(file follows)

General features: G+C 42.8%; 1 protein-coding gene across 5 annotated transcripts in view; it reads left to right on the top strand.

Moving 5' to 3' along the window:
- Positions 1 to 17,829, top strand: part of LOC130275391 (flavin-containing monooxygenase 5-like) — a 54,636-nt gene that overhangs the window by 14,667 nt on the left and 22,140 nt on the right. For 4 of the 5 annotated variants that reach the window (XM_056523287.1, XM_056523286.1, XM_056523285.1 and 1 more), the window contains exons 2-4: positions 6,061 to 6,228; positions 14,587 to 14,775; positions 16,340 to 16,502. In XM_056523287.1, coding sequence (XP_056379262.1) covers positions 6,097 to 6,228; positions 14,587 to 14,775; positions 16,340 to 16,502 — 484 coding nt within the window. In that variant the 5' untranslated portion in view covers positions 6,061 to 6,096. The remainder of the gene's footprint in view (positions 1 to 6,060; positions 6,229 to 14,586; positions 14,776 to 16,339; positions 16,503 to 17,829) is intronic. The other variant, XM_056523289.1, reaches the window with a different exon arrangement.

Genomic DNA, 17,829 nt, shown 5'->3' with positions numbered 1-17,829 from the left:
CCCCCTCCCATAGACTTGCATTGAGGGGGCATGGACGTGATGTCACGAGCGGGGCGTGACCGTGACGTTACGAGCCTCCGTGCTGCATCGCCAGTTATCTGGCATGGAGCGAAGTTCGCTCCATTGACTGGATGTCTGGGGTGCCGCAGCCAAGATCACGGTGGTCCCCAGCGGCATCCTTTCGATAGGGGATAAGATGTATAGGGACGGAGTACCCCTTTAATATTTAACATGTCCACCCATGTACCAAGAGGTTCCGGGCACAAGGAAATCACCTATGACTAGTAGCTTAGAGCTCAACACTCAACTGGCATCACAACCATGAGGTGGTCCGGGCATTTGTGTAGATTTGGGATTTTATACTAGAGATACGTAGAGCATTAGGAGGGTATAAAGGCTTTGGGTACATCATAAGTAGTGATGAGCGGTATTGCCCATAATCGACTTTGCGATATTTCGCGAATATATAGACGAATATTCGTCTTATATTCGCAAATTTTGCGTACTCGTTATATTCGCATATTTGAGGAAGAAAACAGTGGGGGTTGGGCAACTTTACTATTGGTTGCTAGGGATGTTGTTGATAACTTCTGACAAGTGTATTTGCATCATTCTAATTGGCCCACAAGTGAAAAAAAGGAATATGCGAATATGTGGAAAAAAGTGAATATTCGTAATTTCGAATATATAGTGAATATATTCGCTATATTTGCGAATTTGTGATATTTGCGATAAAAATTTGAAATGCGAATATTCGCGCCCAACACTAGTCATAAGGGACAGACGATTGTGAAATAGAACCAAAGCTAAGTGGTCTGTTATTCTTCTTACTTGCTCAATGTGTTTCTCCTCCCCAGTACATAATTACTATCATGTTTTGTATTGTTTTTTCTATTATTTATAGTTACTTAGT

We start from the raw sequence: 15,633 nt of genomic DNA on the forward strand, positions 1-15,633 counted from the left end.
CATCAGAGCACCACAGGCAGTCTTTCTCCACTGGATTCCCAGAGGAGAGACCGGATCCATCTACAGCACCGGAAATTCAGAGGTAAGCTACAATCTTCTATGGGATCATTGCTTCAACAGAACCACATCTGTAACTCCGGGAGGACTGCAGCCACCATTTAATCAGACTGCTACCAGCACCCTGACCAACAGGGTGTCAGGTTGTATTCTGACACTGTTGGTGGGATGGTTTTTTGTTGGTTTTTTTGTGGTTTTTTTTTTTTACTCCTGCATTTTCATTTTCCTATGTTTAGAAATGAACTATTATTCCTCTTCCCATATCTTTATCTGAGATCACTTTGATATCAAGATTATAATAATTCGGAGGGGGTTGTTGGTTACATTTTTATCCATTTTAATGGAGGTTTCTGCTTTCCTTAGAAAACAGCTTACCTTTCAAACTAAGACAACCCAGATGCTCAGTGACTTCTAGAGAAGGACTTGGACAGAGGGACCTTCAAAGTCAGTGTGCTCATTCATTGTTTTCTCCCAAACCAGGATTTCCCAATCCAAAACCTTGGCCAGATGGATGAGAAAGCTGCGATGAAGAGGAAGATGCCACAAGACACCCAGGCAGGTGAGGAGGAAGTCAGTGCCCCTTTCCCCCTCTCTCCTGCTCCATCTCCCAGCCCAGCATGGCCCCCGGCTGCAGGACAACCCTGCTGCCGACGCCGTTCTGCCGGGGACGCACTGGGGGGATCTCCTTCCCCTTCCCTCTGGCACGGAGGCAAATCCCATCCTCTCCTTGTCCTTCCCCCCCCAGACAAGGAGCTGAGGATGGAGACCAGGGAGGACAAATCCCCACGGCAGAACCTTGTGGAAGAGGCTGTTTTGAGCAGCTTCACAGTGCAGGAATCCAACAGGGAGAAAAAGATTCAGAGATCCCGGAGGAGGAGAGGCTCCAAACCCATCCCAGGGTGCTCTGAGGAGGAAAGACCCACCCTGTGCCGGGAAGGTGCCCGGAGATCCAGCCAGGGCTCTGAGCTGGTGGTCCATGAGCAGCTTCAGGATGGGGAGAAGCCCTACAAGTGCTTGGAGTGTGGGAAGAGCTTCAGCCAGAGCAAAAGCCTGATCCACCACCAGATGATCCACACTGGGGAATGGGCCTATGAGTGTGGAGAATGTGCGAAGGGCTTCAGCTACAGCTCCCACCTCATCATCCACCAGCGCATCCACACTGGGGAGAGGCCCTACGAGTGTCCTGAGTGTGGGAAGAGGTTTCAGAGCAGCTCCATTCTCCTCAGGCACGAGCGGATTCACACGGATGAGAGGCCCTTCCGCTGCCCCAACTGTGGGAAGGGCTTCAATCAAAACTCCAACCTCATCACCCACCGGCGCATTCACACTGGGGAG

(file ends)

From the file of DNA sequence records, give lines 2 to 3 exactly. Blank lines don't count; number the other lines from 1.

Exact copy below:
Moving 5' to 3' along the window:
- Positions 1 to 17,829, top strand: part of LOC130275391 (flavin-containing monooxygenase 5-like) — a 54,636-nt gene that overhangs the window by 14,667 nt on the left and 22,140 nt on the right. For 4 of the 5 annotated variants that reach the window (XM_056523287.1, XM_056523286.1, XM_056523285.1 and 1 more), the window contains exons 2-4: positions 6,061 to 6,228; positions 14,587 to 14,775; positions 16,340 to 16,502. In XM_056523287.1, coding sequence (XP_056379262.1) covers positions 6,097 to 6,228; positions 14,587 to 14,775; positions 16,340 to 16,502 — 484 coding nt within the window. In that variant the 5' untranslated portion in view covers positions 6,061 to 6,096. The remainder of the gene's footprint in view (positions 1 to 6,060; positions 6,229 to 14,586; positions 14,776 to 16,339; positions 16,503 to 17,829) is intronic. The other variant, XM_056523289.1, reaches the window with a different exon arrangement.